Posted by Curt on 17 November, 2006 at 9:17 am. 1 comment.


First Pelosi is elected Speaker, then as her first act she supports a criminal for a leadership post. Not too surprising for the Democrats right? But she is defeated and the rest of the Democrats take her to task.

That was a bit surprising.

Now we have McCain from the supposed Republican side giving a speech in which he states that we need to return to conservatism. Even more surprising since I would like to know the time and place that this man EVER really embraced being a conservative?

WASHINGTON – Sen. John McCain, R-Ariz., took the first formal steps toward a 2008 presidential campaign Thursday and used a pair of speeches before Republican audiences to argue that his brand of conservative, reform-minded politics and hawkish foreign policy can restore the GOP to power.

On a day when he filed papers to set up a 2008 presidential exploratory committee, McCain served notice to rivals for the GOP nomination that he intends to move aggressively to try to put his stamp on a party now in the process of rebuilding after losing the House and Senate in last week’s midterm elections.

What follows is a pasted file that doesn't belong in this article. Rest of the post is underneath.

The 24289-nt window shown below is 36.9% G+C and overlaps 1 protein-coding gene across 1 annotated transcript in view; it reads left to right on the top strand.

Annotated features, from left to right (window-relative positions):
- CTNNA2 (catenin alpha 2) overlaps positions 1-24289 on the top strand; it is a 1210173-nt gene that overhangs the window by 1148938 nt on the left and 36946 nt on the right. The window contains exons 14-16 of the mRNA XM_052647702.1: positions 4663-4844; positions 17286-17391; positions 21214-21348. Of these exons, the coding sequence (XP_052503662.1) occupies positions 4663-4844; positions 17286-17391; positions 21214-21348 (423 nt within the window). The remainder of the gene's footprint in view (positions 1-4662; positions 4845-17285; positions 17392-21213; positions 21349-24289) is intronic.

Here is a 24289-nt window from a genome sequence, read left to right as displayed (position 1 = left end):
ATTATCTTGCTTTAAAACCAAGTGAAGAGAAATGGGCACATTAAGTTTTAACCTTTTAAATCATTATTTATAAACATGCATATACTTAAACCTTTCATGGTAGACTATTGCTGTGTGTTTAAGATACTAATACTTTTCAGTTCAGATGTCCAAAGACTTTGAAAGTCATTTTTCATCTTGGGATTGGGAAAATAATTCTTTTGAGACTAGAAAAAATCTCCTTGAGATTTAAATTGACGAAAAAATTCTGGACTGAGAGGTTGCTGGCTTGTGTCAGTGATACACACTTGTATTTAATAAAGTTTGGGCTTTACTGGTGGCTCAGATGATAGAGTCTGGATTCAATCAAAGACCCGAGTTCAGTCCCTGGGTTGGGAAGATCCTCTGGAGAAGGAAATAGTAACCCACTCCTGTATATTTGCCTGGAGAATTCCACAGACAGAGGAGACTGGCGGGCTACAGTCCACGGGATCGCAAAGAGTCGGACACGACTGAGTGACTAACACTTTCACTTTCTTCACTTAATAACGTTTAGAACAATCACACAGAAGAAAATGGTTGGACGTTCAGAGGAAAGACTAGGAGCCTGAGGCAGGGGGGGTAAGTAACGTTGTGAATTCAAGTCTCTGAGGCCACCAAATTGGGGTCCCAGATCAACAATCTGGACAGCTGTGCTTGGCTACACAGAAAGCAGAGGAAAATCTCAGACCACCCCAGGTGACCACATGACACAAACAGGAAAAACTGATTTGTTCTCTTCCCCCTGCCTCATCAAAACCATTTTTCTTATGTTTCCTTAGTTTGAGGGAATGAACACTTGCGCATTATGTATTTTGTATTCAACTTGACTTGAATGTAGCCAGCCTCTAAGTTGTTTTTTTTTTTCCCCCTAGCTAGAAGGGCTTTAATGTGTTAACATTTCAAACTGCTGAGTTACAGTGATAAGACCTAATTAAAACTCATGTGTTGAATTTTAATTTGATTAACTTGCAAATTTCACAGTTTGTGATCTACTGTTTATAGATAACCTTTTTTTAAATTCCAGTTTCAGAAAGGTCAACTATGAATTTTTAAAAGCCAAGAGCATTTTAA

The former Vietnam prisoner of war said voters punished Republicans last week for having become intoxicated with power and he urged a return to what he called common sense conservative principles espoused by former President Ronald Reagan.

”Americans had elected us to change government, and they rejected us because they believed government had changed us,” he said.

Whole speech here.

The gall of this guy. This is the man who came under a ton of suspicion in the Keating 5 scandal. This is the man who pushed through one of the worst political bills known to man, the Bipartisan Campaign Reform Act.

But worst then all this is his treason to our party with the Gang of 14: (via Hugh Hewitt)